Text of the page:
Also, can you give an example of a code change that concerns you? At least on the surface this seems pretty stable to me. Early exits from functions and loops gives you information the optimizer can exploit. Anything else might, but might not. That seems entirely understandable.

I'm actually concerned about patterns like this:

$ cat /tmp/c.c 
void bar(); // pretend this can be inlined.
void har(); // and/or this too.

void foo1(int a) {
  if (a < 5)

bool foo2(int a) {
  if (a < 5)

  return a < 5;

where, as you might expect, in foo2 there is a second use of the comparison. Introducing this second use of the comparison should not affect whether or not ValueTracking can deduce some fact about 'a' when processing the inlined code.

clang++ -O3 -emit-llvm -S -o - /tmp/c.c

target datalayout = "E-m:e-i64:64-n32:64"
target triple = "powerpc64-unknown-linux-gnu"

define void @_Z4foo1i(i32 signext %a) #0 {
  %cmp = icmp slt i32 %a, 5
  br i1 %cmp, label %if.then, label %if.else

if.then:                                          ; preds = %entry
  tail call void @_Z3barv()
  br label %if.end

if.else:                                          ; preds = %entry
  tail call void @_Z3harv()
  br label %if.end

if.end:                                           ; preds = %if.else, %if.then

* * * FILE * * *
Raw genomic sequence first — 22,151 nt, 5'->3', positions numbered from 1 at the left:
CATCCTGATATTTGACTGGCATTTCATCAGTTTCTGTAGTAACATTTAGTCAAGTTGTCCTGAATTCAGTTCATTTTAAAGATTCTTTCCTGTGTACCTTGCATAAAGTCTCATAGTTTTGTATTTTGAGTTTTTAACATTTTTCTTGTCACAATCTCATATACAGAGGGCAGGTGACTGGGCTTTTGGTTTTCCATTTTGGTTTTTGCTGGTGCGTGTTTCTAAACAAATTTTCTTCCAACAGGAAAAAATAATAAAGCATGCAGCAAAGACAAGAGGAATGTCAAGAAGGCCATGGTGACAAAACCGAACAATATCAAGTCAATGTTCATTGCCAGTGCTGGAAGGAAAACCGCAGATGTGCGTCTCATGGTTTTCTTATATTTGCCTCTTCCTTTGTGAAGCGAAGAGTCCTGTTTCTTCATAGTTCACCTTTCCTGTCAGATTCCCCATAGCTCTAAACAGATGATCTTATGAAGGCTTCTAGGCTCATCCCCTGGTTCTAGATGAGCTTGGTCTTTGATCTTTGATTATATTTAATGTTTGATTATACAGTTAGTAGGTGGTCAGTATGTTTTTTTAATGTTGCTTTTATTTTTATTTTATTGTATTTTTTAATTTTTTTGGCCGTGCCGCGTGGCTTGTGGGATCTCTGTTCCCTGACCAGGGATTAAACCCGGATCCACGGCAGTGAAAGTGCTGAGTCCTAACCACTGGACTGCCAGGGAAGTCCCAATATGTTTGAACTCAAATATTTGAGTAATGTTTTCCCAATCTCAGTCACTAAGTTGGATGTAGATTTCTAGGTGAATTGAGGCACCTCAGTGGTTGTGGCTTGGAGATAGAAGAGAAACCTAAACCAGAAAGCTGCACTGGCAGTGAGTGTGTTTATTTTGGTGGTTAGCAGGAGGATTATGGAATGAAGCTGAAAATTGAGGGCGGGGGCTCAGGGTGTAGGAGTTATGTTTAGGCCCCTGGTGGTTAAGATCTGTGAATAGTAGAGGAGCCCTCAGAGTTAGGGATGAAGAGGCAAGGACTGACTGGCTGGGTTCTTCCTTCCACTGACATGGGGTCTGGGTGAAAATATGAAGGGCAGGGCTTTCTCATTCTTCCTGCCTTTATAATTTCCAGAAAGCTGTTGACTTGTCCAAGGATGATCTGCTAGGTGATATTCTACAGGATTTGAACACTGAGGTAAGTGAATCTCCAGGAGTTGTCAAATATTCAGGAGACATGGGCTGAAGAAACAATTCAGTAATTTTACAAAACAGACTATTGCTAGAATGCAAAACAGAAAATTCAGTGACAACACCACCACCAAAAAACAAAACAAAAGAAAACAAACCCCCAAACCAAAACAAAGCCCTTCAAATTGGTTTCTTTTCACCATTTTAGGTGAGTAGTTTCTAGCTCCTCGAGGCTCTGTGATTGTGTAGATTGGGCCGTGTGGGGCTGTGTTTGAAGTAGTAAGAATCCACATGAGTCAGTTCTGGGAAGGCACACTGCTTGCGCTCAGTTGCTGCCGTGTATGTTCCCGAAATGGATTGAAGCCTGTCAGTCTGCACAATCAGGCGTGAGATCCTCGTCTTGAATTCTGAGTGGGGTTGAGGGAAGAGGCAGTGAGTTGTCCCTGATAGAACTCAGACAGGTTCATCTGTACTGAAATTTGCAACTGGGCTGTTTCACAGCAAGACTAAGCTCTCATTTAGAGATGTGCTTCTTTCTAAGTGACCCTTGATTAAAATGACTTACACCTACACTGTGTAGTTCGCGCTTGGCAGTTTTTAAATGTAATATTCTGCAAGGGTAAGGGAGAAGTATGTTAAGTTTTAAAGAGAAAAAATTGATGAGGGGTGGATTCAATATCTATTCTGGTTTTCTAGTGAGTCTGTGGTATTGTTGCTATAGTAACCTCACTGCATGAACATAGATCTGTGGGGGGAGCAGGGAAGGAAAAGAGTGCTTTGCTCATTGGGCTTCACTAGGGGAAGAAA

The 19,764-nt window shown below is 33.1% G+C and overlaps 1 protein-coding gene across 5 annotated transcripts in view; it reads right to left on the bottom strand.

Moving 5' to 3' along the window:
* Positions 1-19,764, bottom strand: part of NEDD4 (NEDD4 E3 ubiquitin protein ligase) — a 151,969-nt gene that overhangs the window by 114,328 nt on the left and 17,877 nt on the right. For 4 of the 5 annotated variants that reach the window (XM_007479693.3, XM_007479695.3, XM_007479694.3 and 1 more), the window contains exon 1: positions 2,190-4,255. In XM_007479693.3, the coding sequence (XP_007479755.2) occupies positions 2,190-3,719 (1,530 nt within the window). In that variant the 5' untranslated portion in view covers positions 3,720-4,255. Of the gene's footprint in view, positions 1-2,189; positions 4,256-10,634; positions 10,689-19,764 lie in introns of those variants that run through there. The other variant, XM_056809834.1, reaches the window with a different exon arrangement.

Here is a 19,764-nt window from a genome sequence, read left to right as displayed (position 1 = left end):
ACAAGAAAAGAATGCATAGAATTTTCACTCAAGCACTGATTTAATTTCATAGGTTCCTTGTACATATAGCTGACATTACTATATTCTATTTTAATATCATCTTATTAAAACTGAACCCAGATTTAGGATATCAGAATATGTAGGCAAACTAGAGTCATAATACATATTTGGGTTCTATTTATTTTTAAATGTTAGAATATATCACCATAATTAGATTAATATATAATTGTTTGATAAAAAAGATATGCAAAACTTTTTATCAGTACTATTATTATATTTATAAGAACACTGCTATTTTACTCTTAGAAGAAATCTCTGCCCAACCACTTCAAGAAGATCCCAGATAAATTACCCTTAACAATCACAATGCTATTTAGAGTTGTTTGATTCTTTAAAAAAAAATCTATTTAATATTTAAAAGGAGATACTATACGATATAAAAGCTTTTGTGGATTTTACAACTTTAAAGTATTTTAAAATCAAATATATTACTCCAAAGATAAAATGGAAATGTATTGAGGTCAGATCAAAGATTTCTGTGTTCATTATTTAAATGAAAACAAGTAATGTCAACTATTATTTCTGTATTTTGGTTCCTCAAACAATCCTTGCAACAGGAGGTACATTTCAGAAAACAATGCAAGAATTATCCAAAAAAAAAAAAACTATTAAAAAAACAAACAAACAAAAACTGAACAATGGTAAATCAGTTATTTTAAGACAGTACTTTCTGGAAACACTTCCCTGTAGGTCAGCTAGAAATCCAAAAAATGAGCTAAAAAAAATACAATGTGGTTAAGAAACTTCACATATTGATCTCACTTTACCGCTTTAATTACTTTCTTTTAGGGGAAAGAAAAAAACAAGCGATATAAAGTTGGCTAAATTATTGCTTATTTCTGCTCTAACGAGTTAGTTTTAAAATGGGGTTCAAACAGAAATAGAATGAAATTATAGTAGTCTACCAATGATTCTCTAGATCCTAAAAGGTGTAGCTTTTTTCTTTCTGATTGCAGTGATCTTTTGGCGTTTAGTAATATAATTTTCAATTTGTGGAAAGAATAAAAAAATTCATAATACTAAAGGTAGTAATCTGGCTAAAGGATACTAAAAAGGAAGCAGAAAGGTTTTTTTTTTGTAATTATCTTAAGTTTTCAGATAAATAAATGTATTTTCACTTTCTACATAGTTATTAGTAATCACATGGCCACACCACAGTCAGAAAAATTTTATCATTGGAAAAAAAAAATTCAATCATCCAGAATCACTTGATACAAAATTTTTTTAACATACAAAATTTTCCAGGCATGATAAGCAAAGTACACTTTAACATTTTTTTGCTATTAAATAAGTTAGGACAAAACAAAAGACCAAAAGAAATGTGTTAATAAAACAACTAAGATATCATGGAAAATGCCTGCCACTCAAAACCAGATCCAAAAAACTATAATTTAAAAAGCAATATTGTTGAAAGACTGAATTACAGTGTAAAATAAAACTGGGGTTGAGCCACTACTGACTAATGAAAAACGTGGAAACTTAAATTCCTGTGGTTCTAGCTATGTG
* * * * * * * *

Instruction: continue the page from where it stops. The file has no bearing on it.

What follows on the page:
ret void

declare void @_Z3barv() #0
declare void @_Z3harv() #0

define zeroext i1 @_Z4foo2i(i32 signext %a) #0 {
  %cmp = icmp slt i32 %a, 5
  br i1 %cmp, label %if.then, label %if.else

if.then:                                          ; preds = %entry
  tail call void @_Z3barv()
  br label %if.end

if.else:                                          ; preds = %entry
  tail call void @_Z3harv()
  br label %if.end

if.end:                                           ; preds = %if.else, %if.then
  ret i1 %cmp

a user can "do nothing wrong", but by repeating the comparison as part of some other expression, cause known bit information to change inside otherwise unrelated blocks. This would be, as I'm sure you appreciate, quite unfortunate.

Thanks again!

reames updated this revision to Diff 21168.Mar 3 2015, 7:50 PM
reames edited edge metadata.

Updated to incorporate code comments. Additional feature flags and implementation approaches to follow separately.

reames updated this revision to Diff 21169.Mar 3 2015, 8:12 PM

Look at all uses of the comparison as requested by Hal.

On the sqlite3 example I used before, the difference between the two configurations is indistinguishable. I can quantify on a quieter box later, but on my local machine I don't see much difference.

reames added a comment.Mar 3 2015, 8:31 PM

Hal - preliminary numbers on the dominance based approach make it look like that might be viable. I need to cleanup my hacked implementation and fix at least one bug, but my initial impression is that it appears to be fast enough. I'm a bit surprised by this, but it's what the data says.